"Social media results report" with calculator, glasses and papers

Most of the time, writing reports no one asked for is a waste of time. But there’s one important exception. Every one-person communications shop should prepare regular reports on what you do for your organization.

Why? To communicate your value. Remember, your boss probably has only a vague idea of what you do all day, and even less knowledge of how long it actually takes to do things like complete trade show paperwork (longer than you think, if you’ve never done it).

If you have performance reviews once a year, these reports will help you and your boss remember what you did 10 months ago. Even if you don’t need the reminder, your boss will. It’s more impressive to say “I updated 347 web pages this year” than “I maintained the website.” And if hard times result in layoffs, you really don’t want your boss to have no idea what you do all day.

You might be thinking, “I don’t have time to write anything else.” Make time for this. It’s that important. And it doesn’t have to take long. Use a header and bulleted list format for each area you are responsible for. Populate it by looking at things you’ve checked off your to-do list. For example:

Media Relations

  • Arranged interview with Reporter A from Paper XYZ. Article <title> published on <date>: <link>
  • Responded to questions from Reporter B from Blog C…
  • Updated 13 pages, and added new graphics for About Us section
  • Page views increased this month (from XX to YY); the most popular page was job openings, with ZZ views
Include web stats in your report. You should be looking at them at least monthly anyway to spot trends–might as well share the info with your boss. (And if you’re not tracking web stats, Google Analytics is free; start using it now.) Figure out a few things to track, and include a simple chart on this month vs. last month. Analytics tools provide plenty of graphs you can copy and paste in just a few minutes. If you use spreadsheets for tracking, just copy and paste the information into your report.
Other information you could include:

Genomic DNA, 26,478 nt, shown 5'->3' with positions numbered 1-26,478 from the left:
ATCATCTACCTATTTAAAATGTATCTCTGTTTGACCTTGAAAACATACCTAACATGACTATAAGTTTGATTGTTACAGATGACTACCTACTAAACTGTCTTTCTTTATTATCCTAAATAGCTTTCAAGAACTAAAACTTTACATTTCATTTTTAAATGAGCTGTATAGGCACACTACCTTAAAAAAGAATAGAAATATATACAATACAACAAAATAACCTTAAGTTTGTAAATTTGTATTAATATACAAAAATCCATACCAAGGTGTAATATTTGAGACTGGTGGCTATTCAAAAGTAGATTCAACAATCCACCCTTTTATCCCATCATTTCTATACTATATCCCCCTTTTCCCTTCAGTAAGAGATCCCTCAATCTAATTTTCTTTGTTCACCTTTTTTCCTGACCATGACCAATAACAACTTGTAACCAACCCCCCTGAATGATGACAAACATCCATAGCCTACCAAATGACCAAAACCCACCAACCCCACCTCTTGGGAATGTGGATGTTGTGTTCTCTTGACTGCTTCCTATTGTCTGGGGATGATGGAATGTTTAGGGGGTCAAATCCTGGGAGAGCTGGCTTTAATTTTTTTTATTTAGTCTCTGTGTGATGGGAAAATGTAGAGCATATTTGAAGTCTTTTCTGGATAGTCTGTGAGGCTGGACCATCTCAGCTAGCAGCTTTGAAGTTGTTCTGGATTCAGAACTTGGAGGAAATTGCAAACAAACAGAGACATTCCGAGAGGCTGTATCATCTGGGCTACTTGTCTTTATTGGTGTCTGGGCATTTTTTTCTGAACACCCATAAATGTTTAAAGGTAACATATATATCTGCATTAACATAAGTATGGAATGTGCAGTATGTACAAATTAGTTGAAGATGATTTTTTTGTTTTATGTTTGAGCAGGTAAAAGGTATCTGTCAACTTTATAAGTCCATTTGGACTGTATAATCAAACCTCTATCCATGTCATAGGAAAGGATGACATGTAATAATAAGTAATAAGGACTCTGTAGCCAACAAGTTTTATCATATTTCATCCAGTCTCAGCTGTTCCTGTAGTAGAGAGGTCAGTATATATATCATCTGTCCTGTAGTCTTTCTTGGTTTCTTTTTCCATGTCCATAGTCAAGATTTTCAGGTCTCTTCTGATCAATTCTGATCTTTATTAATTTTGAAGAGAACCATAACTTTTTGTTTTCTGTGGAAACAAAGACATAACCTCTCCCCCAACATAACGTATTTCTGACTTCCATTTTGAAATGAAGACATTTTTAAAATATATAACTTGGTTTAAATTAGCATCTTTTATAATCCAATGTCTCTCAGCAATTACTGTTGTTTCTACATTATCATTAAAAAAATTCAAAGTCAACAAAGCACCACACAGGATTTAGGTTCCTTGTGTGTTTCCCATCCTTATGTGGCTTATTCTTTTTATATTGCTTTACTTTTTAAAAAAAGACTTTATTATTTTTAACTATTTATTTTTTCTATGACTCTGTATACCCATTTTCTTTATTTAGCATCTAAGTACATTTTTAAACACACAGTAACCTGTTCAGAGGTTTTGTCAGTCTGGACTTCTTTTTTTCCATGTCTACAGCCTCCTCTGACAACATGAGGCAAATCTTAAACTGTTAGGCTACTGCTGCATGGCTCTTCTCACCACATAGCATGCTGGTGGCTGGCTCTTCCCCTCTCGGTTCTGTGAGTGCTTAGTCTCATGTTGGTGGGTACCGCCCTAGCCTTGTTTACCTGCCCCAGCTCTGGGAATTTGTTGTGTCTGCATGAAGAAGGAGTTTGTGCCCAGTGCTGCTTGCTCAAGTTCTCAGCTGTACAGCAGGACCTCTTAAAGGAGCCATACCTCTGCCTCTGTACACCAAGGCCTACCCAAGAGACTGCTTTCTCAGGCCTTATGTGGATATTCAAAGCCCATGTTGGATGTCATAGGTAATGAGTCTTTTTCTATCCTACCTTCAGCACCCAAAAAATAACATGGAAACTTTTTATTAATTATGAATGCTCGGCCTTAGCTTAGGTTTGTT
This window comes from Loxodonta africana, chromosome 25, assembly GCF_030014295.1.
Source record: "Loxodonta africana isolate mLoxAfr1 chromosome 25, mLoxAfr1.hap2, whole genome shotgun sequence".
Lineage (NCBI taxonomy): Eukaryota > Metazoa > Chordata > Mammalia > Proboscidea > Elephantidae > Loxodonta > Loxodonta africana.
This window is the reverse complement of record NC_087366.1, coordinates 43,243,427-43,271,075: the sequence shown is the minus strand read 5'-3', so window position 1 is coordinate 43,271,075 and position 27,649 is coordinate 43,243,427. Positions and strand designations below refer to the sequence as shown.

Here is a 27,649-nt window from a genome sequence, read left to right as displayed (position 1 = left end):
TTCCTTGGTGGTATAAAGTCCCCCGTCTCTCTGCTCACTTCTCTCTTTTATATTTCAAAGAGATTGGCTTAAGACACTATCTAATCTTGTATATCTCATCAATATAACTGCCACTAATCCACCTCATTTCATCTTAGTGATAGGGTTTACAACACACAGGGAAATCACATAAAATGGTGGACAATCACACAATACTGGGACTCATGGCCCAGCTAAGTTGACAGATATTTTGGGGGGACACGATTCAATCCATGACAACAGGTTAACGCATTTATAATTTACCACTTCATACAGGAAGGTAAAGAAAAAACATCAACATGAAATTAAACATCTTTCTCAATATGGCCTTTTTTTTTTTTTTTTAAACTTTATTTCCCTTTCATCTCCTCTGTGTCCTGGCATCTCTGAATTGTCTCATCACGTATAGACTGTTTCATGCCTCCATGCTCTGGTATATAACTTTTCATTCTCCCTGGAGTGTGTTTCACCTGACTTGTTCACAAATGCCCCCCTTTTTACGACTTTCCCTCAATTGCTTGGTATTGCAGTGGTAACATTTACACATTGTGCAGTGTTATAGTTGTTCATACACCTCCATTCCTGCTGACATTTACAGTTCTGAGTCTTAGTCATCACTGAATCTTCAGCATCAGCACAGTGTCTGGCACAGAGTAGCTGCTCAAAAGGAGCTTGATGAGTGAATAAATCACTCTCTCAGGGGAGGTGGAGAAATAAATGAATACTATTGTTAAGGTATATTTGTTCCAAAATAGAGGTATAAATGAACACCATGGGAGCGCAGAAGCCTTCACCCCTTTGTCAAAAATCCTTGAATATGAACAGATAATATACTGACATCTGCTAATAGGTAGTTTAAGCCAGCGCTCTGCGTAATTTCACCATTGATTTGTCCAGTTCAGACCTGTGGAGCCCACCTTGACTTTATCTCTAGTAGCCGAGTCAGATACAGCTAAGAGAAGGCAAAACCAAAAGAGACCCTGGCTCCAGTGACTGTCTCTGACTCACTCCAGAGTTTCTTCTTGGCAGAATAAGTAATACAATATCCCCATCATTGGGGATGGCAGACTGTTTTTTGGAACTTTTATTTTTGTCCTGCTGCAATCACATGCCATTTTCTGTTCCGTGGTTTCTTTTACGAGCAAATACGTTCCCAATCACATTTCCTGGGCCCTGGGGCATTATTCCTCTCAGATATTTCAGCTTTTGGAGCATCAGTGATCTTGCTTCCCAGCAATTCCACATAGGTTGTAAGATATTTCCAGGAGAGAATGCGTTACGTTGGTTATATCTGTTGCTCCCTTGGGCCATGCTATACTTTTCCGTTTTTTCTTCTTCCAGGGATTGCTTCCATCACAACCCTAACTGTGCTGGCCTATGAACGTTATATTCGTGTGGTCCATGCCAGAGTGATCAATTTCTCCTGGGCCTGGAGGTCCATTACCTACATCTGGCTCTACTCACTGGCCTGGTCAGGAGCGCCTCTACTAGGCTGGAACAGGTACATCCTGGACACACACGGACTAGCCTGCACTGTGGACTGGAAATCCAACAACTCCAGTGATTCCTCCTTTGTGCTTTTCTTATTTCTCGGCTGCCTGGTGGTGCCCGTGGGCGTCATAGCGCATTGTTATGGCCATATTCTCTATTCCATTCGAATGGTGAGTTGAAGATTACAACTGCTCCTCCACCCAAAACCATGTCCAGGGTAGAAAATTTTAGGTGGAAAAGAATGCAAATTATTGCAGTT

• Email marketing results (open rate, list growth, etc.)
  • Social media stats (even simple things, like increase in followers, most popular tweets, etc.)
  • Activity reports for internal communications and/or other areas you manage
  • Planning updates – for example, “updated communications strategy to include new product line”
  • Committee/meeting updates
  • Events, including trade shows, conferences, presentations, training or networking events–anything you have attended or planned on behalf of your organization
  • An executive summary or quick list of items you need from your boss (I use my monthly report to request input on non-urgent items from my boss, to reduce the number of emails I need to send him. Be sure to clearly mark action items. I put them in bold, red font.)
At the beginning of every month, I use “Save As” for the previous month’s report and start updating it right away. I put things that I need to do but haven’t done yet in red, and change the font color and add additional details when they are done. Updating the report at the end of every week helps me remember to include everything I’ve done, especially small (but significant) things that I might forget in a few weeks.  If you tend to remember work things when you aren’t at work, try a service like Evernote, so you can add items to your report from anywhere.
I’ve never had a boss ask for this type of report, but they have all found it helpful. And I couldn’t write my required annual self-evaluation without it. If you aren’t sure about giving it to your boss, try it for yourself for a few months first.  I’d love to hear how it goes.